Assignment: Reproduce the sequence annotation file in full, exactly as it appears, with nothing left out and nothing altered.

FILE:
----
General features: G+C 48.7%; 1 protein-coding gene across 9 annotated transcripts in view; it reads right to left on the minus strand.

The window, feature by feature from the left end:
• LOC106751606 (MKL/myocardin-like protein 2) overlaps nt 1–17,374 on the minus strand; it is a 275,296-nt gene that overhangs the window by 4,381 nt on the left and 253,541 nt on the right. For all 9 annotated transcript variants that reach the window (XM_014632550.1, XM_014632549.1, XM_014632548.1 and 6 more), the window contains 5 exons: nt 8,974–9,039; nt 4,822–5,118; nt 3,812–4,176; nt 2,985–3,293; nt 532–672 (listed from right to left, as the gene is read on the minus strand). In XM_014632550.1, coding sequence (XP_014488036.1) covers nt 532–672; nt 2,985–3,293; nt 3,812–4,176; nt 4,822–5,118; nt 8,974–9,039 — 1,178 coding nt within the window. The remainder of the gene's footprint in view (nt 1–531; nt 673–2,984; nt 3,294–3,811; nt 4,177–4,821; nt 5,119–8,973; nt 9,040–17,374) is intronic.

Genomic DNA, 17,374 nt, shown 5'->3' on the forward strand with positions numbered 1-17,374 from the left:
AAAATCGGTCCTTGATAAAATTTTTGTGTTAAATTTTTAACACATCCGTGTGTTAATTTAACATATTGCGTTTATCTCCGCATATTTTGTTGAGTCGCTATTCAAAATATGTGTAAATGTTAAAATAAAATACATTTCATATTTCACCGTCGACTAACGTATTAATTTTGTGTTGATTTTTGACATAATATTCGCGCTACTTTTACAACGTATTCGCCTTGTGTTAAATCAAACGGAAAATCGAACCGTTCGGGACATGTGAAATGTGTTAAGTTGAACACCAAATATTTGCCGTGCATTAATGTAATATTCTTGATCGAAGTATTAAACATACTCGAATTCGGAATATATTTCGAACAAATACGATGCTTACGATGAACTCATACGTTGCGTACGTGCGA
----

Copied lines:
General features: G+C 48.7%; 1 protein-coding gene across 9 annotated transcripts in view; it reads right to left on the minus strand.

The window, feature by feature from the left end:
• LOC106751606 (MKL/myocardin-like protein 2) overlaps nt 1–17,374 on the minus strand; it is a 275,296-nt gene that overhangs the window by 4,381 nt on the left and 253,541 nt on the right. For all 9 annotated transcript variants that reach the window (XM_014632550.1, XM_014632549.1, XM_014632548.1 and 6 more), the window contains 5 exons: nt 8,974–9,039; nt 4,822–5,118; nt 3,812–4,176; nt 2,985–3,293; nt 532–672 (listed from right to left, as the gene is read on the minus strand). In XM_014632550.1, coding sequence (XP_014488036.1) covers nt 532–672; nt 2,985–3,293; nt 3,812–4,176; nt 4,822–5,118; nt 8,974–9,039 — 1,178 coding nt within the window. The remainder of the gene's footprint in view (nt 1–531; nt 673–2,984; nt 3,294–3,811; nt 4,177–4,821; nt 5,119–8,973; nt 9,040–17,374) is intronic.

Genomic DNA, 17,374 nt, shown 5'->3' on the forward strand with positions numbered 1-17,374 from the left:
AAAATCGGTCCTTGATAAAATTTTTGTGTTAAATTTTTAACACATCCGTGTGTTAATTTAACATATTGCGTTTATCTCCGCATATTTTGTTGAGTCGCTATTCAAAATATGTGTAAATGTTAAAATAAAATACATTTCATATTTCACCGTCGACTAACGTATTAATTTTGTGTTGATTTTTGACATAATATTCGCGCTACTTTTACAACGTATTCGCCTTGTGTTAAATCAAACGGAAAATCGAACCGTTCGGGACATGTGAAATGTGTTAAGTTGAACACCAAATATTTGCCGTGCATTAATGTAATATTCTTGATCGAAGTATTAAACATACTCGAATTCGGAATATATTTCGAACAAATACGATGCTTACGATGAACTCATACGTTGCGTACGTGCGA